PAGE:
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by Richard DeVeaux,Paul Velleman,Richard D. De Veaux

  • ISBN: 032110935X
  • Category: Math & Science
  • Author: Richard DeVeaux,Paul Velleman,Richard D. De Veaux
  • Subcategory: Mathematics
  • Other formats: lrf rtf txt docx
  • Language: English
  • Publisher: Addison-Wesley; Preliminary edition (July 15, 2002)
  • Pages: 576 pages
  • FB2 size: 1889 kb
  • EPUB size: 1133 kb
  • Rating: 4.9
  • Votes: 524
Download Intro Stats, Preliminary Edition fb2

Richard D. DeVeaux is an internationally known educator and consultant. He has taught at the Wharton School and the Princeton University School of Engineering, where he won a Lifetime Award for Dedication and Excellence in Teaching

Richard D. He has taught at the Wharton School and the Princeton University School of Engineering, where he won a Lifetime Award for Dedication and Excellence in Teaching. Since 1994, he has been Professor of Statistics at Williams College.

Paul Velleman (Cornell University) is the only statistician to win the EDUCAUSE award for innovating technology for learning.

Ships from and sold by textbooks source. Paul Velleman (Cornell University) is the only statistician to win the EDUCAUSE award for innovating technology for learning. The developer of ActivStats® multimedia software, Data Desk® statistics software, and the DASL online archive of teaching datasets, his understanding of using and teaching with technology informs much of the book’s approach. David Bock (Cornell University) won awards as a high school teacher of AP calculus and statistics and was a grader for the AP Statistics program from its inception.

Richard D. Paul F. Velleman has an international reputation for innovative Statistics education. His real-world experiences and anecdotes illustrate many of this book’s chapters. Dick holds degrees from Princeton University in Civil Engineering (. and Mathematics (. and from Stanford University in Dance Education (. and Statistics (P. where he studied dance with Inga Weiss and Statistics with Persi Diaconis.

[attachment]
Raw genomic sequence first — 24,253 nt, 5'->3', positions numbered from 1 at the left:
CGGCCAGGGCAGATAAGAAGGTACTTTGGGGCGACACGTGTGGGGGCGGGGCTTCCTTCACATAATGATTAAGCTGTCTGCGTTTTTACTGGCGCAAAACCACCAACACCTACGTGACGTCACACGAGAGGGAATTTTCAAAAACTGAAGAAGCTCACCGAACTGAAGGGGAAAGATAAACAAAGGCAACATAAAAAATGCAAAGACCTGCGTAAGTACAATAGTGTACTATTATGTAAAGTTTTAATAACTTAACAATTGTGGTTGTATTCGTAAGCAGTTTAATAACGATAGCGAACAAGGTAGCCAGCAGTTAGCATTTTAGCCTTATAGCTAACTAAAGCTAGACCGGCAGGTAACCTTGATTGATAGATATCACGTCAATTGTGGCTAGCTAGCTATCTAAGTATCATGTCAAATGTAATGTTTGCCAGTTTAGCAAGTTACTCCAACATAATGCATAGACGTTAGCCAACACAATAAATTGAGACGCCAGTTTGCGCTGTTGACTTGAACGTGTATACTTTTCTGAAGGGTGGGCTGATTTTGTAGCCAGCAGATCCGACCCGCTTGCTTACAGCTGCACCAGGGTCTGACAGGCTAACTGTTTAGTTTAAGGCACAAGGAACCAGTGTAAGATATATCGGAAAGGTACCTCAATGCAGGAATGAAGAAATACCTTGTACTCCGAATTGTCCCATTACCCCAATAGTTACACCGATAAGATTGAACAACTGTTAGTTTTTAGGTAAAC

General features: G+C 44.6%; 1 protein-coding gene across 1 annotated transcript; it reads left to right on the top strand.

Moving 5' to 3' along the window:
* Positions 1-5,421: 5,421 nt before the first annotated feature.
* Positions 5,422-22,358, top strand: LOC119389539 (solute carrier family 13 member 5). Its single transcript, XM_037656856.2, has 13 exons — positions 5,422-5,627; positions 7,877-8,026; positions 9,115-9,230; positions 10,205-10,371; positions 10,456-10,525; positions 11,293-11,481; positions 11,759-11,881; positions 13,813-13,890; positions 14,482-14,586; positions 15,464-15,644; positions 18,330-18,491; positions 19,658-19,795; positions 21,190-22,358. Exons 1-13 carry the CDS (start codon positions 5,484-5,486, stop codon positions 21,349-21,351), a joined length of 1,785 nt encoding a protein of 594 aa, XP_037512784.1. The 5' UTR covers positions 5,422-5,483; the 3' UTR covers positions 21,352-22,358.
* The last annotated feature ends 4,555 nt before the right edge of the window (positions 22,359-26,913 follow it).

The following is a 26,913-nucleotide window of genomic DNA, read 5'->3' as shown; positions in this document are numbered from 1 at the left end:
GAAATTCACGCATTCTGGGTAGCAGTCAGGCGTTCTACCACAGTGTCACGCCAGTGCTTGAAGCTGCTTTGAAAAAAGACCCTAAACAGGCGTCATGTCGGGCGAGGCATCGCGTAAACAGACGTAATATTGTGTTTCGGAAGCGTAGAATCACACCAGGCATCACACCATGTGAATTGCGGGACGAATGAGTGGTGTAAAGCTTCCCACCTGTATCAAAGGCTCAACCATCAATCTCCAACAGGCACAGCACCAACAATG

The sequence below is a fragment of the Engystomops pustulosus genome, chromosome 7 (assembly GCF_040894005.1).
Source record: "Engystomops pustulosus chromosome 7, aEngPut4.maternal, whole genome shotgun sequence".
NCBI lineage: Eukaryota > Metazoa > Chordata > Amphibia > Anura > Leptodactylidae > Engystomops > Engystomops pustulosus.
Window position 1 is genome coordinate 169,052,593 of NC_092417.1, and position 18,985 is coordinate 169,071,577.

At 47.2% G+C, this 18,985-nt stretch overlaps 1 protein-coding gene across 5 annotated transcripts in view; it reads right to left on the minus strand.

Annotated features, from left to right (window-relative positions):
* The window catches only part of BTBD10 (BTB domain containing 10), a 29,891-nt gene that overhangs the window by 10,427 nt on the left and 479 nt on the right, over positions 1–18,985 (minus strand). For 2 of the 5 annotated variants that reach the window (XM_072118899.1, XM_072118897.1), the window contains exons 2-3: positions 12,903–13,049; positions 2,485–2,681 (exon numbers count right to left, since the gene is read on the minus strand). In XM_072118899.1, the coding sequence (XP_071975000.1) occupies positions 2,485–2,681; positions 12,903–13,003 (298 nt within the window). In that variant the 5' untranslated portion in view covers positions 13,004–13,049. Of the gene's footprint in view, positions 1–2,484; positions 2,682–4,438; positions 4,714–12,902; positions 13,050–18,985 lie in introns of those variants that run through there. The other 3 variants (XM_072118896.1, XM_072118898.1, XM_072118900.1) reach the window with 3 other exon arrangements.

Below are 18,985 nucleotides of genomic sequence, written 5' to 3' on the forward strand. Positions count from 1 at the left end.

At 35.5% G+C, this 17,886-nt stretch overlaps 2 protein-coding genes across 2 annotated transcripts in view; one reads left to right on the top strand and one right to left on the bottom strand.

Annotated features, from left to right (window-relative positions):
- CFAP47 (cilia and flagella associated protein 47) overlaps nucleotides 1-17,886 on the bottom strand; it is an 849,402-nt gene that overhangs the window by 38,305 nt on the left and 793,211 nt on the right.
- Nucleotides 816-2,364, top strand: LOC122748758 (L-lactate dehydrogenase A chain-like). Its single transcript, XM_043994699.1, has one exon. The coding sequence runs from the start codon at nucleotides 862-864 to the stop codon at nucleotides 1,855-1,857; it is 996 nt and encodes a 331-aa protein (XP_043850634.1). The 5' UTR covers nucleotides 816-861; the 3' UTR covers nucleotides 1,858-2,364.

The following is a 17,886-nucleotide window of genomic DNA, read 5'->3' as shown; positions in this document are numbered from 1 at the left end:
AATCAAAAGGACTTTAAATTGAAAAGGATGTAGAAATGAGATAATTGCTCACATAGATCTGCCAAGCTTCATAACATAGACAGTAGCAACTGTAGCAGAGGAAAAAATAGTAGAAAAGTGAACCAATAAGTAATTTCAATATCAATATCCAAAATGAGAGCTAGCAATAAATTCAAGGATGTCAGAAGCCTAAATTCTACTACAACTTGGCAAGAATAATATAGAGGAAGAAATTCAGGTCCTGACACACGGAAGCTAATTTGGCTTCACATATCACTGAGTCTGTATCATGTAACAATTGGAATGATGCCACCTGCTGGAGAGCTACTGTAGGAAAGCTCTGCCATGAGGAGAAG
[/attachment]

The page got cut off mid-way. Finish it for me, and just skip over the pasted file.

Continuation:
Norean D. Sharpe, Richard D. De Veaux, Paul F. Velleman. Скачать (pdf, 2. 0 Mb).

Chapter 10 HW - Solution manual Intro Stats.

Professors Norean Sharpe (Babson College), Dick De Veaux (Williams College), and Paul Velleman (Cornell .

Professors Norean Sharpe (Babson College), Dick De Veaux (Williams College), and Paul Velleman (Cornell University) have teamed up to provide an innovative ne. .

The consistent Think/Show/Tell model for worked examples reinforces thinking about how to approach a statistics problem, showing how to solve it, and reporting the conclusion in the context of the problem. De Veaux’s most popular book is Intro Stats.

Richard De Veaux holds degrees in Civil Engineering (. Paul Velleman has taught statistics at Cornell University for 22 years. He is the co-author of the book ABC's of Exploratory Data Analysis. Princeton), Mathematics (. Princeton), Physical Education (. Stanford; Specialization in Dance) and Statistics (P. He has taught at the Wharton School, the Princeton University School of Engineering, and, since 1994, has been a professor in the Mathematics and Statistics Department of Williams College.

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Reviews about Intro Stats, Preliminary Edition (7):
I usually do not write reviews but this book has done a lot for me so I had to show my grattitude:

In my desperation, I tried both Statistics for dummies and Statistics demystified series, but without success (not blaming the books just my extreme difficulty with math generally)

This book however changed it all, it has a GREAT method of breaking down and simplify both mathematical concepts and theoretical and practical application concepts. Its loaded with examples and the authors will step by step walk you through examples illustrating both how to think and how to preform the calculations. I also Love the layout of each page and wish all academical book had the same.

Also this book covers very basic concepts to advanced and I was able to master statistics in a way I never thought I could
My problem is less with the text than with the Pearson MyLab garbage that came with it. Basically busy work instructors hand out so they have *something* called "homework" to grade. I get the logistics of why many turn to this method, but its a serious pedagogical failing (but then actual instruction isn't the goal anymore - it's cramming as many asses into seats as possible, who cares if they learn!?). If you're taking a class on stats (or any subject matter), avoid any that insist on using Pearson's online trash and look for smaller ones (as they're less likely to rely on this scam).